blockchain data (TippaPatt/


Harnessing the power of artificial intelligence when disaster strikes

During a natural disaster, every second counts. To prepare the most effective response, public-sector professionals need the most up-to-date information on hurricanes, tornados, earthquakes or tsunamis affecting their operations, assets, employees and, more broadly, the local communities they serve.

While responder agencies rely on many different sources for information on the status of natural disasters, they continue to face challenges in finding timely, relevant and accurate information to inform their disaster response plans -- in real time and at scale. What if there was a better way for the emergency responders to stay informed of breaking events?

On the front lines of a disaster

During a disaster, those impacted often turn to their mobile phones for information and as a lifeline to the outside world. In addition to using social media to request help, victims also share updates, pictures and videos of live developments at their locations. For example, during Hurricane Harvey, those in need of assistance used Facebook and Twitter to request assistance, which included sharing their names and addresses publicly.

There's also a role for aggregated social media data and other publicly available information, such as traffic information and data from weather sensors, in the aftermath of an incident. Researchers recently used social media data to analyze evacuation patterns in response to the California wildfires in 2018. This type of research could help officials assess how people react when faced with catastrophic events and, therefore, design better ways to encourage residents to leave an affected area.

In short, social media, public data sources and sensors can generate an abundance of information from a disaster zone at breakneck speeds, but when responder agencies need an accurate, real-time picture of local conditions, the information available on social media is often the most up to date, especially during fast-moving events.

Information from social media platforms doesn't replace existing datasets or technology. Instead, it works in tandem with existing tools. For example, if social media posts indicate a higher level of flooding in a populated area than government sensor data suggests, officials may consider reassigning first responders to that area.

However, given the seemingly infinite oceans of data accumulated by social media platforms, how does a first responder or government official uncover relevant information?

Making sense of chaos through artificial intelligence

While there's an abundance of data available online, without cutting-edge tools to distill it, public-sector professionals would spend valuable time and resources manually combing through social media for relevant information.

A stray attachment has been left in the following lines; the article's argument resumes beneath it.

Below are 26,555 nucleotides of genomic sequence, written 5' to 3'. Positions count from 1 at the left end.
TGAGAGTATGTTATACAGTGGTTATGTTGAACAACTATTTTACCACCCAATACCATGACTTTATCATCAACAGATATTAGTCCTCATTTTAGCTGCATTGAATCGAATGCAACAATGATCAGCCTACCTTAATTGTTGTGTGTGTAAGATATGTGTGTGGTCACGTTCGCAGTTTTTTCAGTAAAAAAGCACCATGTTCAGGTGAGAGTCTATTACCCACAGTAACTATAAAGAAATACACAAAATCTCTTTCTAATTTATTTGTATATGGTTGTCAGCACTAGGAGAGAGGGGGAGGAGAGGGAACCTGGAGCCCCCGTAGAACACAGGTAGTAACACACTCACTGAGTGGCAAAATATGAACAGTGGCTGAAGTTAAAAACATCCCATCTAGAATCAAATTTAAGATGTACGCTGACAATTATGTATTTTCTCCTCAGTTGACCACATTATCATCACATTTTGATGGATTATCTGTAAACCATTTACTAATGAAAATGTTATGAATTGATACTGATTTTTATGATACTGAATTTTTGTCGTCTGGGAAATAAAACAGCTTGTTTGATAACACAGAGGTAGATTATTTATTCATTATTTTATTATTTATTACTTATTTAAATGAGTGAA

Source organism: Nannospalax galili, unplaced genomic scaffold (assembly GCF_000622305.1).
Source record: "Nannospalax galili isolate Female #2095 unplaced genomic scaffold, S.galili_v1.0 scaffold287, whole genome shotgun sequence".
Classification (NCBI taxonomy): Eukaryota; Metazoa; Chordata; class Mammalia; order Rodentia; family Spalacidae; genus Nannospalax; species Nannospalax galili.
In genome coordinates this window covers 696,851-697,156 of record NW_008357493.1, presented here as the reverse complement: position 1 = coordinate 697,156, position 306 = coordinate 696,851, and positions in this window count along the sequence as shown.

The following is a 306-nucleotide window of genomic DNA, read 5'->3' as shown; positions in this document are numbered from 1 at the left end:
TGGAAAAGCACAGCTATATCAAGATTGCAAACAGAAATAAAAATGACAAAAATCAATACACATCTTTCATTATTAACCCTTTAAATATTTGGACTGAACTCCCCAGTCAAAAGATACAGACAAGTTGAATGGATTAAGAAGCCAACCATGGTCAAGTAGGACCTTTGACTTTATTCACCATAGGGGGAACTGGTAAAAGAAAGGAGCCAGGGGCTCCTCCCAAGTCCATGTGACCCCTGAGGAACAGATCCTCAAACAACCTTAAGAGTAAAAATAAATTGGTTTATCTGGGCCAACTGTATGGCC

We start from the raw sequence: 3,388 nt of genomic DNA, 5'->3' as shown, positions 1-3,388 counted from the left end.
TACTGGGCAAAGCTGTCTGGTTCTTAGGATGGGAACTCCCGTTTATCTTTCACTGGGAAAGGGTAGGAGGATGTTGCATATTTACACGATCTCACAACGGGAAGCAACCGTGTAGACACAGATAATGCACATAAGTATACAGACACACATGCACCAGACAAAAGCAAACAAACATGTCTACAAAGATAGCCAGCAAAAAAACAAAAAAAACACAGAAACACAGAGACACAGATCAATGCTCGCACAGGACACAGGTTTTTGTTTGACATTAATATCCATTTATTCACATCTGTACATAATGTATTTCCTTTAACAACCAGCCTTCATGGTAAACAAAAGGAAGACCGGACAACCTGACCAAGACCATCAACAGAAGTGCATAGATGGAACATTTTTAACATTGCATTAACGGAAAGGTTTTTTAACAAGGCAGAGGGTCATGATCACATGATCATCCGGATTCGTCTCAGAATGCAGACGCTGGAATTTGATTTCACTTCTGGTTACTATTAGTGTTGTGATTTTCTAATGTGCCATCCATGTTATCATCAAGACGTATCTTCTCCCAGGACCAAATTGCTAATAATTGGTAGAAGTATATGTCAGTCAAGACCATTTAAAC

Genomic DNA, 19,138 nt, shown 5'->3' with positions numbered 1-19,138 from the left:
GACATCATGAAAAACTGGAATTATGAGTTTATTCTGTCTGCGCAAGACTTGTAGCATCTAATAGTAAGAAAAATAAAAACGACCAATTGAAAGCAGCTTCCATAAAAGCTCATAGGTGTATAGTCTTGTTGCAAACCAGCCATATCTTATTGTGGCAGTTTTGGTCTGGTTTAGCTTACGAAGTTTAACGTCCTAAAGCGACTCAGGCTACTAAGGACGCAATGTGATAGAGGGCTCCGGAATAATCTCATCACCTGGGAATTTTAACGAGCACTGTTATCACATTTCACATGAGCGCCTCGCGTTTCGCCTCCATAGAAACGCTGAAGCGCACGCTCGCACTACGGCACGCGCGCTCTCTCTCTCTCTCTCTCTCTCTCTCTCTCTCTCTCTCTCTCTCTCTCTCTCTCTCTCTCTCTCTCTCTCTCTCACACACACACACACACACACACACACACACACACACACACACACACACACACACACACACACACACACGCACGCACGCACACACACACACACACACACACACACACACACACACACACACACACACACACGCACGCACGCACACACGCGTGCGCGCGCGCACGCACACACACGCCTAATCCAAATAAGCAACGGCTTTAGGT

That type of approach is impractical, labor-intensive, and prone to error.  During a time of information chaos, accessing and distilling the vast troves of publicly available data in real time is beyond the capabilities of humans alone. Instead, it requires artificial intelligence. With AI in place, gathering and analyzing vast quantities of disparate data in multiple languages and formats, such as text, video and sensors feeds, becomes a reality.

AI-powered tools cut through the noise to access relevant data and alerts more efficiently and effectively, providing access to mission-critical information, which allows officials to respond rapidly to breaking events.

And unlike social media aggregation tools, instead of following individual accounts in the hopes of gleaning relevant information, an AI-powered tool casts a far wider net. In theory, anything posted on social media becomes accessible.

The power of publicly available data

AI-enabled technology solutions can help public-sector officials make better-informed decisions when a natural disaster strikes, enabling faster and  more effective responses to victims in need. From search and rescue missions, protection of physical infrastructure and organizing relief material supply chains to sourcing locations of disasters and fostering timely communication with employees to assess their safety, a range of mission-critical activities are better facilitated when relevant, real-time information from the scene is at responders' fingertips.

Using AI to tap into the myriad benefits that public data at scale can deliver, teams across municipalities and agencies can better justify using real-time information alerts to inform their disaster response efforts.

About the Author

Ed Monan is director of corporate security sales at Dataminr.


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